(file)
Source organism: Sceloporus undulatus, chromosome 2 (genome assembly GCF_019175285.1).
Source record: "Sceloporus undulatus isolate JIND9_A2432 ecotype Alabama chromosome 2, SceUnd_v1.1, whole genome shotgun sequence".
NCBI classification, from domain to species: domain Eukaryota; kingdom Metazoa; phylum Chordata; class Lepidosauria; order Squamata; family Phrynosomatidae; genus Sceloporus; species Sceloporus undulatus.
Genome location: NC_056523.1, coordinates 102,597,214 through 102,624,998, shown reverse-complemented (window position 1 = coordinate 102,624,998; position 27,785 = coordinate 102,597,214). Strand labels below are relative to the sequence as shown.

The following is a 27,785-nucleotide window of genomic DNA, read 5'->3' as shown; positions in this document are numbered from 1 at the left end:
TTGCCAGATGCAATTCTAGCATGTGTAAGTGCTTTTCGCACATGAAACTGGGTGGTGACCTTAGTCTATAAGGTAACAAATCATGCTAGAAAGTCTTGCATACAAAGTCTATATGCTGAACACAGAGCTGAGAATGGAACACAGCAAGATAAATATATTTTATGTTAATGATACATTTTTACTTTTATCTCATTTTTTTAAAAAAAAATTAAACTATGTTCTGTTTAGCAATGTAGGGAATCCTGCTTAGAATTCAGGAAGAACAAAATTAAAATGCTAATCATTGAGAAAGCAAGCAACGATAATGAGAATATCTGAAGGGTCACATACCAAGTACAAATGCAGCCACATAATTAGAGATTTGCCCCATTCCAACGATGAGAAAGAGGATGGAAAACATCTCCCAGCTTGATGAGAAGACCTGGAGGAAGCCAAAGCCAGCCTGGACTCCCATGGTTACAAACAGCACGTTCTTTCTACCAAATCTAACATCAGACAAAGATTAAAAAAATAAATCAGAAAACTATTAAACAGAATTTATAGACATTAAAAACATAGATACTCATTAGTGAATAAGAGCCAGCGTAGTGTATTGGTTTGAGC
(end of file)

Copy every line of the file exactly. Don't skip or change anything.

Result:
Source organism: Sceloporus undulatus, chromosome 2 (genome assembly GCF_019175285.1).
Source record: "Sceloporus undulatus isolate JIND9_A2432 ecotype Alabama chromosome 2, SceUnd_v1.1, whole genome shotgun sequence".
NCBI classification, from domain to species: domain Eukaryota; kingdom Metazoa; phylum Chordata; class Lepidosauria; order Squamata; family Phrynosomatidae; genus Sceloporus; species Sceloporus undulatus.
Genome location: NC_056523.1, coordinates 102,597,214 through 102,624,998, shown reverse-complemented (window position 1 = coordinate 102,624,998; position 27,785 = coordinate 102,597,214). Strand labels below are relative to the sequence as shown.

The following is a 27,785-nucleotide window of genomic DNA, read 5'->3' as shown; positions in this document are numbered from 1 at the left end:
TTGCCAGATGCAATTCTAGCATGTGTAAGTGCTTTTCGCACATGAAACTGGGTGGTGACCTTAGTCTATAAGGTAACAAATCATGCTAGAAAGTCTTGCATACAAAGTCTATATGCTGAACACAGAGCTGAGAATGGAACACAGCAAGATAAATATATTTTATGTTAATGATACATTTTTACTTTTATCTCATTTTTTTAAAAAAAAATTAAACTATGTTCTGTTTAGCAATGTAGGGAATCCTGCTTAGAATTCAGGAAGAACAAAATTAAAATGCTAATCATTGAGAAAGCAAGCAACGATAATGAGAATATCTGAAGGGTCACATACCAAGTACAAATGCAGCCACATAATTAGAGATTTGCCCCATTCCAACGATGAGAAAGAGGATGGAAAACATCTCCCAGCTTGATGAGAAGACCTGGAGGAAGCCAAAGCCAGCCTGGACTCCCATGGTTACAAACAGCACGTTCTTTCTACCAAATCTAACATCAGACAAAGATTAAAAAAATAAATCAGAAAACTATTAAACAGAATTTATAGACATTAAAAACATAGATACTCATTAGTGAATAAGAGCCAGCGTAGTGTATTGGTTTGAGC